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Re: A draft for a multibyte and multi-codepoint C string interface

> As an English person I only see files with 0xa3 bytes in them (pound
> sterling), but that is enough to cause serious grief with programs
> that try to treat the data as UTF-8.  Were I French, I'm sure I'd
> have bigger problems.

Indeed.  I live and work in Quebec, where French and English are both
common.  I have seen programs like sort and grep silently truncate
their input at the first occurrence of a non-ASCII octet, probably
because (in the problematic cases) it's not valid UTF-8.  Mercifully,
I've had this strike only on Linux (so far); It's gotten so bad I've
taken to copying data to NetBSD for processing.

> One issue with filenames, is that as soon as you allow multiple byte
> sequences (eg supplied to open) to match the same on-disk 'name' you
> can no longer do any form of fast of cached lookup - unless you are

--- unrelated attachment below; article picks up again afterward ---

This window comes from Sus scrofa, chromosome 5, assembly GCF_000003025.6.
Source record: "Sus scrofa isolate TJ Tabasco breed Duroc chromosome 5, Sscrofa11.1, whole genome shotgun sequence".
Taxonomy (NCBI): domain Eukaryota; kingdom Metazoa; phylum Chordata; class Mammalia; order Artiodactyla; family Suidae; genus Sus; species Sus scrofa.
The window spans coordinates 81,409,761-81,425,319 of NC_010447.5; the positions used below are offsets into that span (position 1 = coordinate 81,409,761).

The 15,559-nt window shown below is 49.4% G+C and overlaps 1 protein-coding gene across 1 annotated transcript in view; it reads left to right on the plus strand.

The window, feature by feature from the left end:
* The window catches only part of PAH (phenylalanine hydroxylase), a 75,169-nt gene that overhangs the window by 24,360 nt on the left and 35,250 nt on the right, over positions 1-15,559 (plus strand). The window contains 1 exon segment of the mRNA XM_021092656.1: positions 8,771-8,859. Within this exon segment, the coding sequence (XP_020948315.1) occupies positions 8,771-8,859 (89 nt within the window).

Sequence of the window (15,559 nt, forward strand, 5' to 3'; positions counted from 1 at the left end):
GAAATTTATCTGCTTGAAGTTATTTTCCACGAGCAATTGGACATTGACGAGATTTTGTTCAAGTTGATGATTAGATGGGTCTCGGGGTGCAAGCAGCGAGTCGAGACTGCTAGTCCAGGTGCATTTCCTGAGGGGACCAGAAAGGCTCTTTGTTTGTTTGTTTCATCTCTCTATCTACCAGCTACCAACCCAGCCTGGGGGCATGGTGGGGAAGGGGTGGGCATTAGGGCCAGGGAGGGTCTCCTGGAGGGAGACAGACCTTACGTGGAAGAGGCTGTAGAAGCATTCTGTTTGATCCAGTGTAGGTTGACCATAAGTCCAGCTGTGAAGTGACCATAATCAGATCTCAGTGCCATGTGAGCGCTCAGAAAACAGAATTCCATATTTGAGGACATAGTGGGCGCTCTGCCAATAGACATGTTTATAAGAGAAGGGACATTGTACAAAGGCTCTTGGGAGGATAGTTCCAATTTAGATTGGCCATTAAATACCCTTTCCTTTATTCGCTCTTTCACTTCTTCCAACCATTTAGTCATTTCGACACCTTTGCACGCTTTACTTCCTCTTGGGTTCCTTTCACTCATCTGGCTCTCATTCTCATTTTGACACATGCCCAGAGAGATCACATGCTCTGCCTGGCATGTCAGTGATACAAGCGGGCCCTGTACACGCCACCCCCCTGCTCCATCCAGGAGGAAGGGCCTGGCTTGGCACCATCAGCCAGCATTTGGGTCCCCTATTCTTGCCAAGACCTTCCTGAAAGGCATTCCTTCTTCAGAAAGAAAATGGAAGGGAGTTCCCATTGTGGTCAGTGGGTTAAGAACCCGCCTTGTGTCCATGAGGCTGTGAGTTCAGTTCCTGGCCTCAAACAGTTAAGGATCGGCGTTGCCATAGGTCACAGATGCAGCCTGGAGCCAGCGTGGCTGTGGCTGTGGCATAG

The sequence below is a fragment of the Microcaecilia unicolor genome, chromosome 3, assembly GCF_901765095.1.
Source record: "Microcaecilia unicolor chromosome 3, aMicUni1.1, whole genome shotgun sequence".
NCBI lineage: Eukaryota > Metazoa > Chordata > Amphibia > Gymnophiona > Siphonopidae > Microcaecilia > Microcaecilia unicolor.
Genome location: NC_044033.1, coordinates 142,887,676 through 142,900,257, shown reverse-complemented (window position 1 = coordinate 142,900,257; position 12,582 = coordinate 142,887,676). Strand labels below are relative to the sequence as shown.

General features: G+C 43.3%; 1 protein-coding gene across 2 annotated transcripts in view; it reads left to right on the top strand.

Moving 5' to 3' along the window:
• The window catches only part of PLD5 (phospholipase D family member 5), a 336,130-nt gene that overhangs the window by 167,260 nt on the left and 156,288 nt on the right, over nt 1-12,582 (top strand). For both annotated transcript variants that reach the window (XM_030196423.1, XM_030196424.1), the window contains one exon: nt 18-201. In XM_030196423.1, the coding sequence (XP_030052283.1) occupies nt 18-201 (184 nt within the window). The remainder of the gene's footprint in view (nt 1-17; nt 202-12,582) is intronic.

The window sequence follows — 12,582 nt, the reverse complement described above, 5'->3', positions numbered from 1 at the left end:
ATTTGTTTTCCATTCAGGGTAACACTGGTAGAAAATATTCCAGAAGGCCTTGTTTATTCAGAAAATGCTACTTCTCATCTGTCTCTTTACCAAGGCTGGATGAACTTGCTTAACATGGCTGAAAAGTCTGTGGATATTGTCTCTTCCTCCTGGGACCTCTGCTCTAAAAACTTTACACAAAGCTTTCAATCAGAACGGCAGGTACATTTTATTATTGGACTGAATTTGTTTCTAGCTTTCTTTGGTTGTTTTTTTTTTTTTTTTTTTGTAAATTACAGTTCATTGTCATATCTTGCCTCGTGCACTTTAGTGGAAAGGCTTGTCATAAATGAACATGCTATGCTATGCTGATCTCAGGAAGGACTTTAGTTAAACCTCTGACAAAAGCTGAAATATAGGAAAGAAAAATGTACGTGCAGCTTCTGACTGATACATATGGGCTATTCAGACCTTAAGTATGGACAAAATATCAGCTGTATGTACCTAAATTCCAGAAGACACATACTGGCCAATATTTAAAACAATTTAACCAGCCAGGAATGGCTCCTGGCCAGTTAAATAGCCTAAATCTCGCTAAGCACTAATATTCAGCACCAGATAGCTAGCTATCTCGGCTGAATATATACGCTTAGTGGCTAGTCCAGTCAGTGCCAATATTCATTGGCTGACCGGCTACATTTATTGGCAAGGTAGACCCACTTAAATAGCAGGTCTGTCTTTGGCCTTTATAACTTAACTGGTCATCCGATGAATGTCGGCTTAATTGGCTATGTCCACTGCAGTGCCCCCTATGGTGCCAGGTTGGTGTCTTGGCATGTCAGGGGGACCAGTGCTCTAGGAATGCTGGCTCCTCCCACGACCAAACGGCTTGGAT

> also (or only) saving the canonical form.  In which case you can do
> the canonicalisation in userspace (and not in the normal libc
> function).

To a point; you still have to do something with non-canonical octet
sequences on the disk.  But, more to the point, as soon as you're doing
the same job (canonicalization) in two places (kernel and userland)
there is the risk that they will work differently somehow, leading to
subtle bugs.  This is especially dangerous with something like Unicode
that's a moving target; fortunately most of the things affecting
canonicalization don't move much, but it doesn't take much.

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